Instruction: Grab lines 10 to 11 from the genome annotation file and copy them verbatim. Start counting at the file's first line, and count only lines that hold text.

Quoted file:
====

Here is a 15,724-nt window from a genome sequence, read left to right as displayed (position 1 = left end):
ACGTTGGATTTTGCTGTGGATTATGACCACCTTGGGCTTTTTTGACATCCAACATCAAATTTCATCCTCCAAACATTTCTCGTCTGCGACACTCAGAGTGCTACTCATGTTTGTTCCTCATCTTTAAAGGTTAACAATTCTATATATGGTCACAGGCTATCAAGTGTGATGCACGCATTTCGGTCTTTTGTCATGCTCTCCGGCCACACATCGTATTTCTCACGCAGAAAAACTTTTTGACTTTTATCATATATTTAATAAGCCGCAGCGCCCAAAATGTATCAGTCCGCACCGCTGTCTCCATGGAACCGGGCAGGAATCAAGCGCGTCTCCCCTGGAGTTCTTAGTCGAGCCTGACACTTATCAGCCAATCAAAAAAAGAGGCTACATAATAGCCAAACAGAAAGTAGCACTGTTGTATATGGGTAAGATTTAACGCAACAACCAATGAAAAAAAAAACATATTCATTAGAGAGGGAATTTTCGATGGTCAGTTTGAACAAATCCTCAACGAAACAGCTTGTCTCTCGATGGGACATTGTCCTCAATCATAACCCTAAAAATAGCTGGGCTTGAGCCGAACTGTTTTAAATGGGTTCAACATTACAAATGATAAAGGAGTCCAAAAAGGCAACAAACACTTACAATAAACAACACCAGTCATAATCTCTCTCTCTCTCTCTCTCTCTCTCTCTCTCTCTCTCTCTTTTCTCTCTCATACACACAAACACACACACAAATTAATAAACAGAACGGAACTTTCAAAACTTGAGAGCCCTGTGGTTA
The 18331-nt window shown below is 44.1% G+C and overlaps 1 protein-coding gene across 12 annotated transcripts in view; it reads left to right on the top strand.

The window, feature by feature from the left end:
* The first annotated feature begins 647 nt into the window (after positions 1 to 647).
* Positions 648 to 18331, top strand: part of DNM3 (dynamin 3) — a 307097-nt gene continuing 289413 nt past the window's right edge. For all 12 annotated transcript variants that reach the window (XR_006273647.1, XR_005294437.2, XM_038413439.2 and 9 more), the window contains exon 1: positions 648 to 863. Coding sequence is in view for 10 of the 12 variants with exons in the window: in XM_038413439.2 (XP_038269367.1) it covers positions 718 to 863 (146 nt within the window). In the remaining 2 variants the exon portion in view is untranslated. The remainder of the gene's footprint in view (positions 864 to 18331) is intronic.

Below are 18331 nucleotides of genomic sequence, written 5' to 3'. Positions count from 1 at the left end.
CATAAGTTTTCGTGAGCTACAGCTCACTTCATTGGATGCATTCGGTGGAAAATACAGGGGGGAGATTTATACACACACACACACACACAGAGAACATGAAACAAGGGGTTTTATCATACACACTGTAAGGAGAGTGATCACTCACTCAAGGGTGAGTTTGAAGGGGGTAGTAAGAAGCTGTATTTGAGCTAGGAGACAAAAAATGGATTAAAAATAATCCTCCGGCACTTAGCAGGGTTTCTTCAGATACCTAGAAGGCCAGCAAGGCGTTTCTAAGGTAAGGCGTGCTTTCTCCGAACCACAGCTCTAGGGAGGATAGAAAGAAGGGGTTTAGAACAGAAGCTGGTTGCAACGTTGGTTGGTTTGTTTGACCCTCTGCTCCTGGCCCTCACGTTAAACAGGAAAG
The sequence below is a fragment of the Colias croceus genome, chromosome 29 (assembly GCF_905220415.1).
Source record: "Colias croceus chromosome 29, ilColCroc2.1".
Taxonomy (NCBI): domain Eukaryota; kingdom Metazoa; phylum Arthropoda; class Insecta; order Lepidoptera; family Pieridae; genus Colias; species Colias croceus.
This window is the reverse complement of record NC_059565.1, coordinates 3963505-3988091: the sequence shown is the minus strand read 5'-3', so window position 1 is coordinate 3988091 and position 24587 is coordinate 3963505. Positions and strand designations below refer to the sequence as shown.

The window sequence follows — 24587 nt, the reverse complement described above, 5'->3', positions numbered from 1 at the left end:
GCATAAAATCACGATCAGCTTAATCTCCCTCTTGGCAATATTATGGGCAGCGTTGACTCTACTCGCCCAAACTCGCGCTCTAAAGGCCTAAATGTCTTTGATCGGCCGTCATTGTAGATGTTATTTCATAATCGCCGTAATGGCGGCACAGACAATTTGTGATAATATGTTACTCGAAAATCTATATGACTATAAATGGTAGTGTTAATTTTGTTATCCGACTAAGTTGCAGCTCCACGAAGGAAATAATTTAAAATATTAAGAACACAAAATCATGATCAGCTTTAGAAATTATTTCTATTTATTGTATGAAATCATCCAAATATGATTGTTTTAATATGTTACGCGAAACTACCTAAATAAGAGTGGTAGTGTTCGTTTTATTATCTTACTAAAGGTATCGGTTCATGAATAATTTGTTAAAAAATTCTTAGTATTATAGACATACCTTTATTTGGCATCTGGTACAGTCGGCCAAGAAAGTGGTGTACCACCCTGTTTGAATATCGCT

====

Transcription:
Source record: "Colias croceus chromosome 29, ilColCroc2.1".
Taxonomy (NCBI): domain Eukaryota; kingdom Metazoa; phylum Arthropoda; class Insecta; order Lepidoptera; family Pieridae; genus Colias; species Colias croceus.